From an employee standpoint, the match of 401k contributions is where you receive the most benefit from this retirement plan as you are essentially doubling your contributions.  However, contributing more than the match may not be in your best interest.  The reason employees find the idea of 401k contributions so appealing other than when their company provides a match is because the taxes on that income are deferred.  This doesn’t mean that you won’t pay taxes on that money; it only means that you will pay those taxes later.  People in their 40’s often have one to two kids whom they are deducting from their income taxes.  They may also be enjoying deductions related to their mortgage or student loan interest, all of which will likely not be deductions they will still be eligible in their retirement years.  Take into account also that income tax rates change with every administration.  Will taxes when you retire be lower or higher than when you initially earned the tax-deferred money?  No one knows the answer, so putting the bulk of your retirement income in this bucket may be a tax gamble you didn’t know you were making.

In addition to the tax gamble, you must also consider the risk associated with being vested in the market and ask yourself whether the market will ever go down.  It has happened before and most certainly will happen again.  The only question is when.  Many people waylay this fear with the knowledge that eventually the market will bounce back, but how long will it take to bounce back? Let’s look at some historical examples starting with the most recent.

History of Declines in the US Stock Market


As recently as 2000, it took over a decade for the market to recover.  In December of 2019, it took 8 months.  If you were retired and taking distributions from your 401k, liquidating portions of your 401k during those declines would have been devastating.  And in the case of the Lost Decade, could a person afford not to take distributions for over 10 years during his retirement? Perhaps if that person wasn’t wholly reliant on his 401k, he could. Source:

Let’s say instead that these events occurred while a person was still growing wealth, prior to retirement.  In the case of the Lost Decade, he would have lost over 10 years of opportunity to grow his wealth.  However, what if instead of being invested in a 401k, he had been invested in a financial vehicle that only participated in the market during upturns and withdrew during declines? Given the daily rise and fall of the market, he would have then grown his wealth during a time when others were suffering losses. To find out more about these financial vehicles, schedule your free consultation today.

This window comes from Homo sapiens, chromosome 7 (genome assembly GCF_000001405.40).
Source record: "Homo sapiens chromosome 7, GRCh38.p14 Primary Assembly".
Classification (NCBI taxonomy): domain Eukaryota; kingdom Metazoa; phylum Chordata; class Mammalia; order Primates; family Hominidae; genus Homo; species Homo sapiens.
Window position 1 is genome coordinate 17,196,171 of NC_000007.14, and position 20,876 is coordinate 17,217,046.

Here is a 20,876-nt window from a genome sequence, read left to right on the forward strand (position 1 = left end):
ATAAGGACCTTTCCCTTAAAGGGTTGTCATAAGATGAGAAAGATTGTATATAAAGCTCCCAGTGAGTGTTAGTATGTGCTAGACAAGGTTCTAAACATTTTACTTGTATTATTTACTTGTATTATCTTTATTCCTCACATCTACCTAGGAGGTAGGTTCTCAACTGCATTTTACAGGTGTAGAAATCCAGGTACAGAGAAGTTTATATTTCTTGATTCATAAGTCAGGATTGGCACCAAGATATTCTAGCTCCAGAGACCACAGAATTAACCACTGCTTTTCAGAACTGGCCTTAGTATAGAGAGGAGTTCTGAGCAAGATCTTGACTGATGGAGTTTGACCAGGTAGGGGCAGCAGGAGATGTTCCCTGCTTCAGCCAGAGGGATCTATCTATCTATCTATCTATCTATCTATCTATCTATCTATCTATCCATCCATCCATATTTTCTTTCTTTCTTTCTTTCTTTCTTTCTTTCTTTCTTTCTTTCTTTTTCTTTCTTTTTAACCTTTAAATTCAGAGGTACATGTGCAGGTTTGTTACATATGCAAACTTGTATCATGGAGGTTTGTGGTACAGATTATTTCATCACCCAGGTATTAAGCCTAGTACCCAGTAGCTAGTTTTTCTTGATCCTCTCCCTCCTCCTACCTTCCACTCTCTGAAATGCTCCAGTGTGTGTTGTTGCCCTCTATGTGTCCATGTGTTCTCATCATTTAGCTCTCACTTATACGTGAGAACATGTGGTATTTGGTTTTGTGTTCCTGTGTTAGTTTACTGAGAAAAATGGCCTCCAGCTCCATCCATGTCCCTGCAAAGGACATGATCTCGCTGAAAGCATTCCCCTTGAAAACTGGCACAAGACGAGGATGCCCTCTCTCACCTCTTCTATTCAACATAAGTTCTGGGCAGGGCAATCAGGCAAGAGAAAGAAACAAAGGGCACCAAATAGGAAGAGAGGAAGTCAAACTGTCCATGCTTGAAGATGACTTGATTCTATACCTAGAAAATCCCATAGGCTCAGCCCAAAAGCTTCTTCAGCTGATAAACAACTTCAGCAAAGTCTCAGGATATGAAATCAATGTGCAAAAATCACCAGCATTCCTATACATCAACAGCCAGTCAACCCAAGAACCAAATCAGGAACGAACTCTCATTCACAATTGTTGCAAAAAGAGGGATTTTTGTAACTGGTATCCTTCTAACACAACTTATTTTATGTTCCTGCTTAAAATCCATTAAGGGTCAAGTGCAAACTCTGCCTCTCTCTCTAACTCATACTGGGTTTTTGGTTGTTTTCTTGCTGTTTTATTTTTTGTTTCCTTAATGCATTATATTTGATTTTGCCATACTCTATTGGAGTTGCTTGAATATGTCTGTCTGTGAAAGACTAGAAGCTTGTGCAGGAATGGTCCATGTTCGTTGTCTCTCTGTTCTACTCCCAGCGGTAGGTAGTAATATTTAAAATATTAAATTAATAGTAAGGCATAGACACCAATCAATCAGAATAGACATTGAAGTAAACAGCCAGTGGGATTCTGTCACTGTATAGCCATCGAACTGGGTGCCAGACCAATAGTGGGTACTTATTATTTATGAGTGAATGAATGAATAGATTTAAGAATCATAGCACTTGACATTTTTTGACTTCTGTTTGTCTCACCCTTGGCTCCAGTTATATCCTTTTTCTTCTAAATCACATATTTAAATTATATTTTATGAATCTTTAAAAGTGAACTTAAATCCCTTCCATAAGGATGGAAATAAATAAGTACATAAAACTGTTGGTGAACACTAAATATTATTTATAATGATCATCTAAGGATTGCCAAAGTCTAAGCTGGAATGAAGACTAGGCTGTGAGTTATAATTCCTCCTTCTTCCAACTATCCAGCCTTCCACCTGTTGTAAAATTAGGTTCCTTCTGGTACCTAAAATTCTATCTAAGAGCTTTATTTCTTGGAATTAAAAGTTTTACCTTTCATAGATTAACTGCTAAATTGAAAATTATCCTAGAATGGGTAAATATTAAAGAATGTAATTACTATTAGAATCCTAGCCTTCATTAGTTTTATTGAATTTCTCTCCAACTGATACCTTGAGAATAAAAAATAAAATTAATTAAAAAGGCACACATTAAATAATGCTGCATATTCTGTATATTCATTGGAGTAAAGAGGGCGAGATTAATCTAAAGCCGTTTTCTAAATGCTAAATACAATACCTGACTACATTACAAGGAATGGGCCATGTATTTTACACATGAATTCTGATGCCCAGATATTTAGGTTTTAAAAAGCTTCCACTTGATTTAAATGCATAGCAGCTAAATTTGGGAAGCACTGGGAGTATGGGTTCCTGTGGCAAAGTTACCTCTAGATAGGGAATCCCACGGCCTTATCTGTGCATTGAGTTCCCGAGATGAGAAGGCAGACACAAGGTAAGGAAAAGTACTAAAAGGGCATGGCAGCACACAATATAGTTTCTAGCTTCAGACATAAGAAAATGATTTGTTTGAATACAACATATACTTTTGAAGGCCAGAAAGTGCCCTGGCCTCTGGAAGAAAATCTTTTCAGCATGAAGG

Tax-Free Bucket

Money invested in this bucket has two major advantages over any other bucket when it comes to growing your wealth. First, the interest gained in this bucket is allowed to grow tax free—this is huge. Seeing what a significant advantage this is, the government seeks to limit your contributions to this bucket. For example, you are limited to contributions of $6,000/year in a Roth IRA. This ensures that the bulk of your money will likely grow in environments subject to taxation.

The second great advantage is that distributions in retirement from this bucket do not count towards taxable income. For example, you may have social security and 401k distributions which are both taxed, but any surplus you receive from a Roth IRA, Life Insurance Retirement Plan (LIRP), or annuity isn’t counted toward your income. For the best understanding of this advantage, it’s best to see what happens when this bucket is neglected compared to when it’s used in conjunction with income from the tax deferred bucket and social security income in retirement.

In August of 2021, the average retired worker received $1,558.54 each month through Social Security. That puts the total annual Social Security income for that recipient at $18,702.48. Let’s take a look at the possible tax outcomes for an unmarried, retired worker who needs at least $50,000 annually to pay bills and survive when he supplements his income with 410k and/or LIRP distributions. We’ll use 2021 tax brackets to factor the taxes and assume no deductions in order to keep the examples straightforward.

Using the same circumstances, let’s say the retiree would rather live on $100,000/year, a much more comfortable retirement.  Here are a few possible outcomes.*Minimum required distribution

*Minimum required distribution

What should be clear in both examples is that relying too heavily on your 401k will result in more taxes and the depletion of your 401k balance a lot more quickly. If we look at the first example in the first chart and assume a $1 million balance in this person’s 401k with consistent 2% gains in his 401k annually, his 401k will be depleted in 26 years.  Assuming he retires at 67, he will have enough income to last him until age 93.  However, $50,000/year in income doesn’t provide very much in retirement.  If we run the same scenario with $100,000 in net income/year, his 401k will be depleted in 11 years at the age of 78.  The last thing you want in retirement is to be worried you’ll live too long. Add in the concern that a 401k is unlikely to make consistent gains year after year, factor in a couple dips in the market, and your longevity becomes an even greater risk.

In addition to lowering your tax liability, some of these tax-free financial vehicles are immune to market downturns, allowing you to more aggressively grow your wealth.  To truly diversify for retirement, finding out more about these financial vehicles is your natural next step and Real Life Solutions is here to help. Book your free consultation today for an assessment of your current wealth and growth opportunities.